This was when the book of Job really entered my life for the first time. Actually, I had first met Job casually in college when I read it as a “great work of ancient literature” in one of my liberal arts classes. But 1998 is when Job’s words pierced my heart even deeper than my friends’ words.
Out of all that pain and confusion God again did something new in my heart. He grew my faith in new and profound ways. He taught me to trust Him even when I don’t understand. He taught me that He is good even when people aren’t. He taught me that I can always turn to Him in my pain and suffering.
This week, reading Job again, really taking time to sit and study and journal and think, Job’s piercing words are aimed at my heart in a new way. Have I withheld kindness from a friend? Have I made light of a friend’s suffering? Can I look my friend in the eye and hold her hand in her grief?
Sisters, let’s not make the same mistakes as Job’s friends. Let’s run toward our friends in their pain, being willing to mourn with those who mourn, rather than running away out of fear and discomfort.
Let’s pray together.
Your grace is sufficient for me for Your power is made perfect in my weakness. Thank You for giving us this book of Job, that we could better understand the grief of men and the goodness of God. Please help us to be good friends, to run towards those who are hurting instead of running away. Help us to be willing to sit and listen, instead of always trying to speak and fix. Make us vessels of Your love and peace and kindness and comfort.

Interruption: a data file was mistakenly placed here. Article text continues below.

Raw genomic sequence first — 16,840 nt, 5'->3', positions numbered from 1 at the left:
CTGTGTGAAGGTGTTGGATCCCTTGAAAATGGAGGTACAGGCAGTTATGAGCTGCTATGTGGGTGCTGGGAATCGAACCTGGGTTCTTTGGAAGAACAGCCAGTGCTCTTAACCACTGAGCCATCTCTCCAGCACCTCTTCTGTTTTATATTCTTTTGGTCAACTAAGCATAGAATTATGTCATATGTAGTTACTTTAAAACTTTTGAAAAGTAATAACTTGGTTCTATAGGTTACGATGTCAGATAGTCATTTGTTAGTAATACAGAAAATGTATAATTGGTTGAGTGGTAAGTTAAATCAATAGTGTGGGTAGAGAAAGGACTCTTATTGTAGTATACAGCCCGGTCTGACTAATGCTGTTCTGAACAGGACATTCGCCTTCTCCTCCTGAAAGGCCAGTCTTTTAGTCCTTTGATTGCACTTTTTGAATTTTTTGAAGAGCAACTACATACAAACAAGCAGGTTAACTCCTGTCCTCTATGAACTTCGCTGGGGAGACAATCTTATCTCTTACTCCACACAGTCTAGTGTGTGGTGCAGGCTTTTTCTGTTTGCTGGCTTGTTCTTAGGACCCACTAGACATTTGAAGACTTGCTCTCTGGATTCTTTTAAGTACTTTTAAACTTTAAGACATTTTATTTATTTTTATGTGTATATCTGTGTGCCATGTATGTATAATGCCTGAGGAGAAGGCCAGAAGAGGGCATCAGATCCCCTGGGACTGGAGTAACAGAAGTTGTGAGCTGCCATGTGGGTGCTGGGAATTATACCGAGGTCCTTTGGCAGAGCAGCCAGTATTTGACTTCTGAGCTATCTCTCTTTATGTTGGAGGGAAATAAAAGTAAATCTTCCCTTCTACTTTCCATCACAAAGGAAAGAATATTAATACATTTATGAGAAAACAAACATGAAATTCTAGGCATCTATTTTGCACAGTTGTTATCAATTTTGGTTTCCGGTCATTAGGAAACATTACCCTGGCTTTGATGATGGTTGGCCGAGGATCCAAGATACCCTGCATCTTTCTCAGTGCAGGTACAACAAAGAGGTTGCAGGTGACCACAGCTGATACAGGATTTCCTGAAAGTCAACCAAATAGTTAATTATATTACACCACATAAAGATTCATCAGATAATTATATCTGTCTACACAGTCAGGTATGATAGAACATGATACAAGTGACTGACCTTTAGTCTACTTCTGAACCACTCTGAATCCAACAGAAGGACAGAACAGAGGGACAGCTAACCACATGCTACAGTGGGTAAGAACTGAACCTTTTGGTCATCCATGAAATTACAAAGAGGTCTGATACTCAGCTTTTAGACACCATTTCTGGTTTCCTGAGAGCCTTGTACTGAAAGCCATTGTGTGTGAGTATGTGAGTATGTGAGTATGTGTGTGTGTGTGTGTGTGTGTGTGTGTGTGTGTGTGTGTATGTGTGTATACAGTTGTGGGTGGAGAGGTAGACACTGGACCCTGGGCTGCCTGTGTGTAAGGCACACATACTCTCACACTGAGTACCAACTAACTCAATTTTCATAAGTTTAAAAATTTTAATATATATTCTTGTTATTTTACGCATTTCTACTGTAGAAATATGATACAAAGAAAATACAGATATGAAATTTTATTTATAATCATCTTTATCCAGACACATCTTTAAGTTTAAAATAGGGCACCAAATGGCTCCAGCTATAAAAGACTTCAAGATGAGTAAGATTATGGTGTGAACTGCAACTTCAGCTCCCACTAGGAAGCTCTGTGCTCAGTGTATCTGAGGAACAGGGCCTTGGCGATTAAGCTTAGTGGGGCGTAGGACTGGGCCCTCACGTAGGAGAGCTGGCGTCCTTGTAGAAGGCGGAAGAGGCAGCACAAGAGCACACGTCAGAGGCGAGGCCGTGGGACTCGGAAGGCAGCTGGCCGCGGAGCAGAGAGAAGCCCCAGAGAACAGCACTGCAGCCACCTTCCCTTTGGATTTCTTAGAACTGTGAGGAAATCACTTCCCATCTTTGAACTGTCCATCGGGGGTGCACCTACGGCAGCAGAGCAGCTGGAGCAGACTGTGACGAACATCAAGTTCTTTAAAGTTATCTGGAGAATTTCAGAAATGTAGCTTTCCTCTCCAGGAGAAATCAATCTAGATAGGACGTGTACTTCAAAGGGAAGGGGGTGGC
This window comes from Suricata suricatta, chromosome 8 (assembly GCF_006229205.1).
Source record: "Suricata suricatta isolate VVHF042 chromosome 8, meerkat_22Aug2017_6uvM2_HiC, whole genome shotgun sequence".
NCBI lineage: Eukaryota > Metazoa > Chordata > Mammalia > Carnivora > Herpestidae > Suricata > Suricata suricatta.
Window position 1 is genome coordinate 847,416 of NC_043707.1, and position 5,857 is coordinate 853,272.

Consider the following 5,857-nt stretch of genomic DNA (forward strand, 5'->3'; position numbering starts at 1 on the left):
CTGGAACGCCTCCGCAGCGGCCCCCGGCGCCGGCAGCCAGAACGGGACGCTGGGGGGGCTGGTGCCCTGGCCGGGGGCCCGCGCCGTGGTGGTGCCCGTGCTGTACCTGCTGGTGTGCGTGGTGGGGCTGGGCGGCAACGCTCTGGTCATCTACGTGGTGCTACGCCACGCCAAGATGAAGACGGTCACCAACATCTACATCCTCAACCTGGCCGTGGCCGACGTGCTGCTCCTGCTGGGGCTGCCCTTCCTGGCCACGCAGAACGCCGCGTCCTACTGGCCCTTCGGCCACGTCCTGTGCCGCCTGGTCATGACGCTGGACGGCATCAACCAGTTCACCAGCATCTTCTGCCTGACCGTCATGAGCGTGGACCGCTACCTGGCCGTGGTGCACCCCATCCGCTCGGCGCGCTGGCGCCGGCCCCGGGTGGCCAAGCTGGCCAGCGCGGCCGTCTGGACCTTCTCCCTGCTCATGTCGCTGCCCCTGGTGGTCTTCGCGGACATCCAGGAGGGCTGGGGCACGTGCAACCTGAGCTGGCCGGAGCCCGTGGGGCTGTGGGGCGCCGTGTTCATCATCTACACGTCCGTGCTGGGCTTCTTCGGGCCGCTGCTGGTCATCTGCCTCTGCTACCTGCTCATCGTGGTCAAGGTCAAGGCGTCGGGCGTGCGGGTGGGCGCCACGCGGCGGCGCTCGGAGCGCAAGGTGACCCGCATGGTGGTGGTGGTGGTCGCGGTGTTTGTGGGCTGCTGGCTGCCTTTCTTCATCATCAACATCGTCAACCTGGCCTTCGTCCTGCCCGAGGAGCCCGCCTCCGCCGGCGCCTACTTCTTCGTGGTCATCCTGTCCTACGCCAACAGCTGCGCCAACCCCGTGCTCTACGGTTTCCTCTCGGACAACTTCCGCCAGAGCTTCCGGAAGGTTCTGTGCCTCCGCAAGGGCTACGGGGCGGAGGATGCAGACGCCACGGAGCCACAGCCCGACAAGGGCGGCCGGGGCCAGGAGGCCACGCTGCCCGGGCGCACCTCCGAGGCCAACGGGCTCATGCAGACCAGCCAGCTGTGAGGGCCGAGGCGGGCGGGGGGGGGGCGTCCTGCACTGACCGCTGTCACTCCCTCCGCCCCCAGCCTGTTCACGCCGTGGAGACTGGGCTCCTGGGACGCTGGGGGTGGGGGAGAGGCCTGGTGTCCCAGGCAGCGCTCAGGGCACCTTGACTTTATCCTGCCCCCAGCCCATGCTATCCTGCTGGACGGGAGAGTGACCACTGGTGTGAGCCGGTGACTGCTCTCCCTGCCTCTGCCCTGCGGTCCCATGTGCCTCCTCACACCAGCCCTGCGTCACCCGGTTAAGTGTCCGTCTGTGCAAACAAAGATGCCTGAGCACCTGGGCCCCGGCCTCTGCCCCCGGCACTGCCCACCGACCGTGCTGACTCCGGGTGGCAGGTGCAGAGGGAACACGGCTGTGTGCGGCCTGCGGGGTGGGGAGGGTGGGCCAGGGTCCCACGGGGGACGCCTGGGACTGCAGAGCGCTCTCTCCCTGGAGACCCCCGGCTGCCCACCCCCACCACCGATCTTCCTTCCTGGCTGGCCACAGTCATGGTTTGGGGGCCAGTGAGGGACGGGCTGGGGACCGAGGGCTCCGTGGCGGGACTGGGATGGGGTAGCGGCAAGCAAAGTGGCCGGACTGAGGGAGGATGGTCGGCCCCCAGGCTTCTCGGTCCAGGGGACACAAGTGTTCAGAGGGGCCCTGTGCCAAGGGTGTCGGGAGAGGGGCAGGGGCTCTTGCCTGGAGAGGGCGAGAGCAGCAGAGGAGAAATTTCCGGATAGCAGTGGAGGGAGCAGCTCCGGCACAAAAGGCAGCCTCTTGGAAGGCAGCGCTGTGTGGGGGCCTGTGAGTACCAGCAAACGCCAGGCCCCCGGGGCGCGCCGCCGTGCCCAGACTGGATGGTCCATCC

I’ve often found myself in the position of encourager. People come to me when they need prayer or encouragement or words of wisdom. This is certainly a blessing from God, and I’m honored to serve my sisters in this way. But … what about when it’s me who needs the prayer and encouragement and words of wisdom? Will I be able to take my own advice or will I crumble under the weight? Will my friends take the opportunity to encourage me, or will they point out my shortcomings in my sorrow?
After sitting silently with Job for seven days and nights (Job 2:13) Job’s friend, Eliphaz, finally speaks. His friend’s first words aren’t, “I’m so sorry, Job. I can’t imagine the pain you’re going through. I’m with you and I’ll stay with you through thick and thin. I’m glad to have you as a friend.”